As I have mentioned before, the best platform for lawyers seeking their own websites is undoubtedly WordPress. But, as with any software, there can sometimes be problems getting things to work as you want. This post addresses one of the most common issues when using WordPress: plugin conflicts.
If you are certain that you have installed, activated, and configured a plugin correctly, and yet it doesn’t appear to work for you when many others have it working without issue, then you probably have a conflict. Similarly, if you start having problems elsewhere on your site after having installed a new plugin, then that is probably a symptom of a conflict.
The first step in such situations should be to check that you have, indeed, set up the plugin correctly. If you are not sure, or if you are sure, but you still have problems, the next step is to contact the developer. Sometimes what you are experiencing might be a known issue, with a tried-and-tested solution. But if not, and no-one else can reproduce your problem, the you need to engage in self-help.
The first thing you need to understand is that a conflict is not the same as a bug. In fact, the most common conflict arises when two plugins are trying to perform the same task. Both may be appropriately coded, but they cannot co-exist without affecting each other.
Running two plugins that are both designed to keep your site secure is a common example of this type of conflict. Both probably are trying to make use of the same “hooks” or “filters” that WordPress provides but they are effectively engaged in a race to use them first. While they jostle for position, the result may be some very strange behavior on your site, which might now very well actually be less secure than it was before.
You also need to understand that, if you have a plugin conflict, it is not necessarily the fault of the plugin you activated later. This is true even if the other plugin had been running flawlessly until that point.
In fact, activating a new plugin on your site is just like addition. You are simply adding more code. And, just like addition, the order in which you place the items to be added is totally irrelevant. 1 + 2 + 3 = 2 + 3 + 1 = 3 + 2 + 1. So the order in which you activated the plugins tells you nothing about where the problem lies. It just tells you that the latest plugin is experiencing a conflict.
All plugins should work with a base setup of the the WordPress core and a default theme (i.e. one of the Twenty- something series, such as Twenty Sixteen). So the first step in diagnosing a plugin conflict is to rule out a bug.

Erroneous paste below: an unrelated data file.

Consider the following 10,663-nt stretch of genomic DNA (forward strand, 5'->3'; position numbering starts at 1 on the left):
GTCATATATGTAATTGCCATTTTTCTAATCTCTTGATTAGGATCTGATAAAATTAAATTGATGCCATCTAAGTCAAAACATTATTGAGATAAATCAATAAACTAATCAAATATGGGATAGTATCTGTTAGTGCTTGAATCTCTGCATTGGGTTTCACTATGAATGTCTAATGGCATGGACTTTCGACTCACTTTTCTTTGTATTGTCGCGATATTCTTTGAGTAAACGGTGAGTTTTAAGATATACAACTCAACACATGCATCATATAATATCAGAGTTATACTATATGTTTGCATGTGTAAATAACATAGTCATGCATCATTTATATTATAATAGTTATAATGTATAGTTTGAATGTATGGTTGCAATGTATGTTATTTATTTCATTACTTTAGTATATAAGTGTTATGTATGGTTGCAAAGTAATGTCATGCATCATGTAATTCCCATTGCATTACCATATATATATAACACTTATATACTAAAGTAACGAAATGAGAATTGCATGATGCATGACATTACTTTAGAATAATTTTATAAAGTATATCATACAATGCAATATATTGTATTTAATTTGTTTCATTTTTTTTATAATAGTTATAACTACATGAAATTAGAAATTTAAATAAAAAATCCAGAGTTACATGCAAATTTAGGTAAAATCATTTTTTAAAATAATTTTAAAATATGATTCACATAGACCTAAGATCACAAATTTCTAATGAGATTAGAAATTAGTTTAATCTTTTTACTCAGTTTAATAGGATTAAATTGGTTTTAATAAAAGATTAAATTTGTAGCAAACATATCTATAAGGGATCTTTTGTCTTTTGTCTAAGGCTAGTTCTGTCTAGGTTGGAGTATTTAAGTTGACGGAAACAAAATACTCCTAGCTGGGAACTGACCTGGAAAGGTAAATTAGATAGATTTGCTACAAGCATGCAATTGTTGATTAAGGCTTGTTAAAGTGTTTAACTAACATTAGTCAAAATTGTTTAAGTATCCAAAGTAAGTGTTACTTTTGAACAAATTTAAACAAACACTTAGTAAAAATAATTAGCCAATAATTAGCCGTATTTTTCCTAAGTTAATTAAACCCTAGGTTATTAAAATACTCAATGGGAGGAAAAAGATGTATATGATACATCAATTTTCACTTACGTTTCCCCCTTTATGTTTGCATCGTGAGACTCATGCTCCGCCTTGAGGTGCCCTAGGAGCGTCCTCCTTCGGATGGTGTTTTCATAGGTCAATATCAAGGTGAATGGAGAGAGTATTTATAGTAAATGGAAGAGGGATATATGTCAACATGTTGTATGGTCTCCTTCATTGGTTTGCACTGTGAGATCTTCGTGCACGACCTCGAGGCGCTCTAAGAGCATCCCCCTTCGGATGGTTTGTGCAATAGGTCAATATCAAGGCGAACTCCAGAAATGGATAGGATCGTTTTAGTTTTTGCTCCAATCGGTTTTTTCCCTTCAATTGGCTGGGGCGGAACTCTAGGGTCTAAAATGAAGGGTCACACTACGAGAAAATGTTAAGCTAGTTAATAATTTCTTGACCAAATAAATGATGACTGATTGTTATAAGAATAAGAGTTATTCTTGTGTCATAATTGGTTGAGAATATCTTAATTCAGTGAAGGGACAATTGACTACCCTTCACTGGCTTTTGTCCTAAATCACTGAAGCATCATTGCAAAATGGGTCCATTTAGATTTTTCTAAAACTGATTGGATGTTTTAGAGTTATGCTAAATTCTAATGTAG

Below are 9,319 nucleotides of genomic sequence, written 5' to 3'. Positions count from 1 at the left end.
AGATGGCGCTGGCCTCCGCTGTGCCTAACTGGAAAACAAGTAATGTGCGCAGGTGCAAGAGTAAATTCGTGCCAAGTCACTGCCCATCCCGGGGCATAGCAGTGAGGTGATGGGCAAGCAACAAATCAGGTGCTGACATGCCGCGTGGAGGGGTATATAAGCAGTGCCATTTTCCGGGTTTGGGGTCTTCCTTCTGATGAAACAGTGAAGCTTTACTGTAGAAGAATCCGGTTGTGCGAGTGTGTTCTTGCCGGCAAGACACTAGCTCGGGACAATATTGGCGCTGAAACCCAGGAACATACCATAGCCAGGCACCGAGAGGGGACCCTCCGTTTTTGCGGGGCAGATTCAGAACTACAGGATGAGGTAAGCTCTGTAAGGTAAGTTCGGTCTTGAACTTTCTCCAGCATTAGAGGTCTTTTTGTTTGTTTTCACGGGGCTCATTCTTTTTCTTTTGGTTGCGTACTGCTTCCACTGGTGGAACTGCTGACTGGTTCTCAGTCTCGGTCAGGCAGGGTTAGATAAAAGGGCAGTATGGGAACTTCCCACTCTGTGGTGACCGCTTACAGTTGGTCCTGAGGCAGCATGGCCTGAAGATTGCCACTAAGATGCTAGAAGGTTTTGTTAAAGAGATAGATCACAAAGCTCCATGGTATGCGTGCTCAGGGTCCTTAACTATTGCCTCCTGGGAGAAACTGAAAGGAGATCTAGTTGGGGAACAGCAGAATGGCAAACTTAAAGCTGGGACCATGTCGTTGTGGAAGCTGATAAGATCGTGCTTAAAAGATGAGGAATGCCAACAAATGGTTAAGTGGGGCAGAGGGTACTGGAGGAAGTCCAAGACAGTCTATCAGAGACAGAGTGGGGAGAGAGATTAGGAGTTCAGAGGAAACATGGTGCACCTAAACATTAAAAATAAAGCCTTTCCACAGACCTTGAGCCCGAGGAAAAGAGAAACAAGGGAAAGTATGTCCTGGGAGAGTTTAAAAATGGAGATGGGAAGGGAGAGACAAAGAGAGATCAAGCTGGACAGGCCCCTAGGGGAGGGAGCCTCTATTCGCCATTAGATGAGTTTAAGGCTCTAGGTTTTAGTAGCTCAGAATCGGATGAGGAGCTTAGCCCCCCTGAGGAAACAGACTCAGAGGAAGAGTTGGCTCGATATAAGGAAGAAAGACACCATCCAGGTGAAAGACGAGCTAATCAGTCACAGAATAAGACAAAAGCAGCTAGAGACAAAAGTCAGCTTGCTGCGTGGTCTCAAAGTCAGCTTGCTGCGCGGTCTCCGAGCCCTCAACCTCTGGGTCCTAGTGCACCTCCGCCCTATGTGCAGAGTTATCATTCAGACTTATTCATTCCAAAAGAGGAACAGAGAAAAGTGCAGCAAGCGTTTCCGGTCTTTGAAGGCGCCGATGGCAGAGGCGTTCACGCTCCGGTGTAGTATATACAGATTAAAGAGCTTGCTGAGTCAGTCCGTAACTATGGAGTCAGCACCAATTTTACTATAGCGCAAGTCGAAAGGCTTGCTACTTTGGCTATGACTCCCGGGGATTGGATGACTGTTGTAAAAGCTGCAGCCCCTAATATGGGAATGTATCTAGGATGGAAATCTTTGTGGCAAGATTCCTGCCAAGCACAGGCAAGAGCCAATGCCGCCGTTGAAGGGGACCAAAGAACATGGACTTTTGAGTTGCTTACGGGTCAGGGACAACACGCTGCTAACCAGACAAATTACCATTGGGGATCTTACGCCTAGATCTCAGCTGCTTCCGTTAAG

We do that by deactivating all plugins besides the one being investigated, while also switching to a default theme. (This is why you should always keep one of the default themes on your site, even if it’s not the active theme.) You must also ensure that all caching is switched off.
If the plugin does not work properly then, either the plugin has a bug, or else there is something else problematic about your site. Perhaps it is running an old version of PHP (the site’s programming language) or MySQL (its database), with which the plugin is not compatible. If so, you will need to talk to your host to get them upgraded; there is a major security risk in running outdated versions of such software.
If, however, the plugin now works fine, you had a conflict before. You now need to change back to your own theme and test again. If the problem recurs, the conflict is with your theme.
If the problem does not recur, the conflict is with another plugin. You now need to turn each plugin on, one by one, and re-test after each activation until the conflict recurs. When it does, you will know that the most recently-activated plugin is the one with which the plugin being tested has a conflict.
You can now report your findings to the developers of both plugins. Maybe they will be able to modify their code to avoid this problem. If not, you will have to decide which plugin to keep.
Trying to identify a plugin conflict can be a pain in the neck. In fact, you should not be doing this on a live site. You should be running a testing site either on your own computer, or else as a “staging” site provided by your host. That way, you get to test everything before you update or activate a new plugin on your live site.
Prevention is always better than cure.